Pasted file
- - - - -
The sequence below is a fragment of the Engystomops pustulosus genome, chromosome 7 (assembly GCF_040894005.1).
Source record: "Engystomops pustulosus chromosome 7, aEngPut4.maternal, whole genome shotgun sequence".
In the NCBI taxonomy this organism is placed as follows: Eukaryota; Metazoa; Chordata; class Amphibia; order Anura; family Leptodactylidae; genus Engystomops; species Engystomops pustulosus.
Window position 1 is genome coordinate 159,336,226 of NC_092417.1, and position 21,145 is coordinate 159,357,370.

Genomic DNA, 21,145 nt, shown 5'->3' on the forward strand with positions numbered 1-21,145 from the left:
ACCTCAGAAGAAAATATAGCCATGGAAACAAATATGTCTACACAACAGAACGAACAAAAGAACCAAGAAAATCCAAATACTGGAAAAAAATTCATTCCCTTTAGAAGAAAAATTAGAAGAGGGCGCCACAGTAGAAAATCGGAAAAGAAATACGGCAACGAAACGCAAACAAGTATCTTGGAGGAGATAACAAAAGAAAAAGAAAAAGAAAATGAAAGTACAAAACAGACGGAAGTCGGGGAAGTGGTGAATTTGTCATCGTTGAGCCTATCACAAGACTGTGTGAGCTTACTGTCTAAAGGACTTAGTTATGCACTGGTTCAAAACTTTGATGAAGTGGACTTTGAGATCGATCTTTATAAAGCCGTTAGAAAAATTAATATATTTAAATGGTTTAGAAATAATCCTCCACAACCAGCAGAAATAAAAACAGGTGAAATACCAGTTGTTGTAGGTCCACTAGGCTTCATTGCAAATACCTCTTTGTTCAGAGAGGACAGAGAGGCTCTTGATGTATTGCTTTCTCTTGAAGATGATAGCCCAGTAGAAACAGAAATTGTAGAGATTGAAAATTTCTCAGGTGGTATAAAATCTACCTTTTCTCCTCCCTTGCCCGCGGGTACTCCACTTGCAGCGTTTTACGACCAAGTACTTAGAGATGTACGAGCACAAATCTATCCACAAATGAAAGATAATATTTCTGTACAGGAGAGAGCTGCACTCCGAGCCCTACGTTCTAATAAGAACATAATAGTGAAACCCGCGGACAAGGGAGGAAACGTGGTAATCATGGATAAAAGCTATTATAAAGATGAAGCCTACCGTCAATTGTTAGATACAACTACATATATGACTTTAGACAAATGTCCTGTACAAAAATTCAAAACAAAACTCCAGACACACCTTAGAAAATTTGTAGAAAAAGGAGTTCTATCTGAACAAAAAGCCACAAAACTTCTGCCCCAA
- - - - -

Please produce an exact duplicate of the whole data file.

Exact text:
The sequence below is a fragment of the Engystomops pustulosus genome, chromosome 7 (assembly GCF_040894005.1).
Source record: "Engystomops pustulosus chromosome 7, aEngPut4.maternal, whole genome shotgun sequence".
In the NCBI taxonomy this organism is placed as follows: Eukaryota; Metazoa; Chordata; class Amphibia; order Anura; family Leptodactylidae; genus Engystomops; species Engystomops pustulosus.
Window position 1 is genome coordinate 159,336,226 of NC_092417.1, and position 21,145 is coordinate 159,357,370.

Genomic DNA, 21,145 nt, shown 5'->3' on the forward strand with positions numbered 1-21,145 from the left:
ACCTCAGAAGAAAATATAGCCATGGAAACAAATATGTCTACACAACAGAACGAACAAAAGAACCAAGAAAATCCAAATACTGGAAAAAAATTCATTCCCTTTAGAAGAAAAATTAGAAGAGGGCGCCACAGTAGAAAATCGGAAAAGAAATACGGCAACGAAACGCAAACAAGTATCTTGGAGGAGATAACAAAAGAAAAAGAAAAAGAAAATGAAAGTACAAAACAGACGGAAGTCGGGGAAGTGGTGAATTTGTCATCGTTGAGCCTATCACAAGACTGTGTGAGCTTACTGTCTAAAGGACTTAGTTATGCACTGGTTCAAAACTTTGATGAAGTGGACTTTGAGATCGATCTTTATAAAGCCGTTAGAAAAATTAATATATTTAAATGGTTTAGAAATAATCCTCCACAACCAGCAGAAATAAAAACAGGTGAAATACCAGTTGTTGTAGGTCCACTAGGCTTCATTGCAAATACCTCTTTGTTCAGAGAGGACAGAGAGGCTCTTGATGTATTGCTTTCTCTTGAAGATGATAGCCCAGTAGAAACAGAAATTGTAGAGATTGAAAATTTCTCAGGTGGTATAAAATCTACCTTTTCTCCTCCCTTGCCCGCGGGTACTCCACTTGCAGCGTTTTACGACCAAGTACTTAGAGATGTACGAGCACAAATCTATCCACAAATGAAAGATAATATTTCTGTACAGGAGAGAGCTGCACTCCGAGCCCTACGTTCTAATAAGAACATAATAGTGAAACCCGCGGACAAGGGAGGAAACGTGGTAATCATGGATAAAAGCTATTATAAAGATGAAGCCTACCGTCAATTGTTAGATACAACTACATATATGACTTTAGACAAATGTCCTGTACAAAAATTCAAAACAAAACTCCAGACACACCTTAGAAAATTTGTAGAAAAAGGAGTTCTATCTGAACAAAAAGCCACAAAACTTCTGCCCCAA